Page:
All Publications

  • SinoNasal Microbiota Transfer to treat recalcitrant chronic rhinosinusitis: A case series. International forum of allergy & rhinology Gill, S. K., Hernaiz-Leonardo, J. C., Edens, T. J., Pascual, A., Tang, C., Fan, J., Thamboo, A., Mullings, W., Alsaleh, S., Alim, B. M., Javer, A. R., Manges, A. R. 2024


    SinoNasal Microbiota Transfer (SNMT) was safe with immediate benefit in all recipients, with sustained improvement in two of three recipients for up to 180 days. The addition of antimicrobial photodynamic therapy worsened chronic rhinosinusitis. These promising SNMT results warrant further study of safety and efficacy.

    View details for DOI 10.1002/alr.23352

    View details for PubMedID 38616557

  • Development and validation of the Sinonasal Endoscopic Score (SiNES) for chronic rhinosinusitis. Rhinology Hernaiz-Leonardo, J. C., Alim, B. M., Pascual, A., Aldossari, K., Fan, J., Alsaleh, S., Javer, A. R. 2024


    Although there are several endoscopic grading systems for chronic rhinosinusitis (CRS), they are limited in their range and applicability. We developed a SiNonasal Endoscopic Score (SiNES) that builds upon the strengths of previous systems while addressing their limitations.The SiNES system was developed by consensus after multiple rounds of guided discussions. Face, content, and convergent validity were investigated. It was validated using an independent sample of 79 CRS individuals from two referral centres from September 2021 to February 2022. Each patient underwent a sinonasal endoscopy and filled PROM questionnaires. Three independent rhinologists graded endoscopic videos using the SiNES and modified Lund-Kennedy (MLK) scores. Inter-rater and test-retest reliability were assessed via the intraclass correlation coefficient (ICC). SiNES and MLK scores were correlated with PROMs using a Spearman correlation and canonical correlation analysis (CCA).The SiNES system evaluates five anatomical spaces regarding edema, discharge, and scarring. Face, content, and convergent validity were deemed satisfactory by the study authors and an independent panel of Otolaryngologists. Inter-rater reliability was excellent for the SiNES and good for the MLK score. Test-retest reliability was excellent for both systems. Total SiNES was correlated with self-reported smell loss.The SiNES system is an accurate and reliable grading framework applicable to all CRS subtypes. It can be utilized in clinical and research settings and improves upon previously published systems.

    View details for DOI 10.4193/Rhin23.434

    View details for PubMedID 38598348

  • Comparison between upper and lower airway microbiome profiles in chronic rhinosinusitis patients. International forum of allergy & rhinology Hernaiz-Leonardo, J. C., Ryu, C., Pascual, A., Fan, J., Caray, M., Pezato, R., Yang, J., Sin, D., Thamboo, A. 2024


    Dysregulation of the airway microbiota is thought to contribute to airway inflammation in both chronic rhinosinusitis (CRS) and asthma. However, the relationship between the upper and lower airway microbiome remains unclear.Sinus and lung brushes were collected from 29 CRS participants undergoing sinus surgery. DNA was extracted and submitted for 16s rRNA microbiome sequencing. Alpha and beta diversity metrics, taxonomic composition, and differences between individual taxa were compared for paired sinus and bronchial samples.Twenty-three out of 29 participants had sufficient samples for analysis. The mean (standard deviation) age was 51.59 (14.57) years, and 10 (44%) patients were female. Twelve (52%) patients had comorbid asthma. Sinus brushes had significantly higher alpha diversity indexes (Shannon and Faith) compared to bronchial brushes (p < 0.001). Beta diversity metrics were significantly different between the sinus and bronchial samples. Principal coordinate analysis showed no clustering of paired nasal and bronchial samples. Sinus brushes had significantly more Lawsonella, Corynebacterium, and Staphylococcus compared to bronchia brushes, while the latter were enriched in Tropheryma and Sphingomonas, among others (false discovery rate [FDR]-adjusted p < 0.01). Finally, CRS patients with comorbid asthma had significantly higher Pseudomonas and Peptoniphilus in sinus brushes and lower Prevotella in bronchial brushes when compared to non-asthmatics (FDR-adjusted p < 0.01).The sinus and bronchial bacterial microbiomes differ in important ways. Our study suggests that migration of bacteria from the sinus into the lower airways is unlikely in patients with CRS.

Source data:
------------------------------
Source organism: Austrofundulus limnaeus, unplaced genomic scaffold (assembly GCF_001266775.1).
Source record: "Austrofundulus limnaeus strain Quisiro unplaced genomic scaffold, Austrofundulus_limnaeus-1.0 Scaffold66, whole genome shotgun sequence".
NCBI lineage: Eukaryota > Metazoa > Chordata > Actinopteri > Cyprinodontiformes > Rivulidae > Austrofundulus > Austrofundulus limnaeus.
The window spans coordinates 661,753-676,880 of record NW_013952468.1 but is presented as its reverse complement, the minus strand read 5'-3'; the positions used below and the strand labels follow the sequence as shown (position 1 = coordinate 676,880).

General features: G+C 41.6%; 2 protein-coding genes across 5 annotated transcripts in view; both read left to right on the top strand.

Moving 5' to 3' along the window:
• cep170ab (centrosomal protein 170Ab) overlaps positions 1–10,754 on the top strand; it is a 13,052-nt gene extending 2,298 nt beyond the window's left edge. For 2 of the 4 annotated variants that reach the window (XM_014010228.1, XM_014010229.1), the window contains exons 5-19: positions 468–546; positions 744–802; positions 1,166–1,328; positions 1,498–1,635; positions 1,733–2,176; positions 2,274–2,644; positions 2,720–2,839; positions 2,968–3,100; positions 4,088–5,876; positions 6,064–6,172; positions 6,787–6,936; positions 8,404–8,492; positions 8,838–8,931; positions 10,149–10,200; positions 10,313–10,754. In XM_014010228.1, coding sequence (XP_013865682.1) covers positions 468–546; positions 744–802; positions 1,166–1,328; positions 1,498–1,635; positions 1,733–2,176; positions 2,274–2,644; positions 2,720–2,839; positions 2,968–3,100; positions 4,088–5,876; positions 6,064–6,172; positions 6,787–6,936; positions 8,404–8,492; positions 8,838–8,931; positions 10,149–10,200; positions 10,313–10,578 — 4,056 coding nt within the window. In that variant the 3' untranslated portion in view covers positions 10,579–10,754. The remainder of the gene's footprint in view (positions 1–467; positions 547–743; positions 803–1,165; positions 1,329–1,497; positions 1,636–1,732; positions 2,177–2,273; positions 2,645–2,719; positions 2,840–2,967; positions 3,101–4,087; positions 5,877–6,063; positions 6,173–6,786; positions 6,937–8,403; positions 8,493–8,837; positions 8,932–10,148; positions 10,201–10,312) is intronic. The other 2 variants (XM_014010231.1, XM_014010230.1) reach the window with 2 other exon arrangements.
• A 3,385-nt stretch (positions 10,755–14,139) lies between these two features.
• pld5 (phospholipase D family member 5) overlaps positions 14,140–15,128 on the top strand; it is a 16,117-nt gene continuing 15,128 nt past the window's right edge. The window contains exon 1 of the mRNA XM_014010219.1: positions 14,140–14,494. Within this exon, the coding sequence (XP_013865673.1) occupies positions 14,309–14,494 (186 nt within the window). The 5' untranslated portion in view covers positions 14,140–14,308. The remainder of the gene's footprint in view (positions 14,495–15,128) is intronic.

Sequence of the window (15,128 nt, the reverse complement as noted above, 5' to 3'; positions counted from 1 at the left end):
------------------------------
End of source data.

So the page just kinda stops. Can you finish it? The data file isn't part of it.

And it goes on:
View details for DOI 10.1002/alr.23335

    View details for PubMedID 38343306

  • The efficacy of silastic sheet nasal splints in endoscopic nasal septal repair surgery: a prospective, randomized, single-blinded controlled trial INTERNATIONAL FORUM OF ALLERGY & RHINOLOGY Alasousi, F., Fan, J., Pascual, A., Hernaiz-Leonardo, J., Javer, A. R. 2021; 11 (9): 1381-1383

    View details for DOI 10.1002/alr.22791

    View details for Web of Science ID 000630773700001

    View details for PubMedID 33742768

  • Anatomic Sphenoid Cell Variants: Introduction of the Retrosphenoid Cell and Relevance in the Presentation and Management of Sinus Disease AMERICAN JOURNAL OF RHINOLOGY & ALLERGY Dadgostar, A., Hashmi, A., Fan, J., Javer, A. R. 2020; 34 (2): 170-175

    View details for DOI 10.1177/1945892419881837

    View details for Web of Science ID 000491430500001

    View details for PubMedID 31623450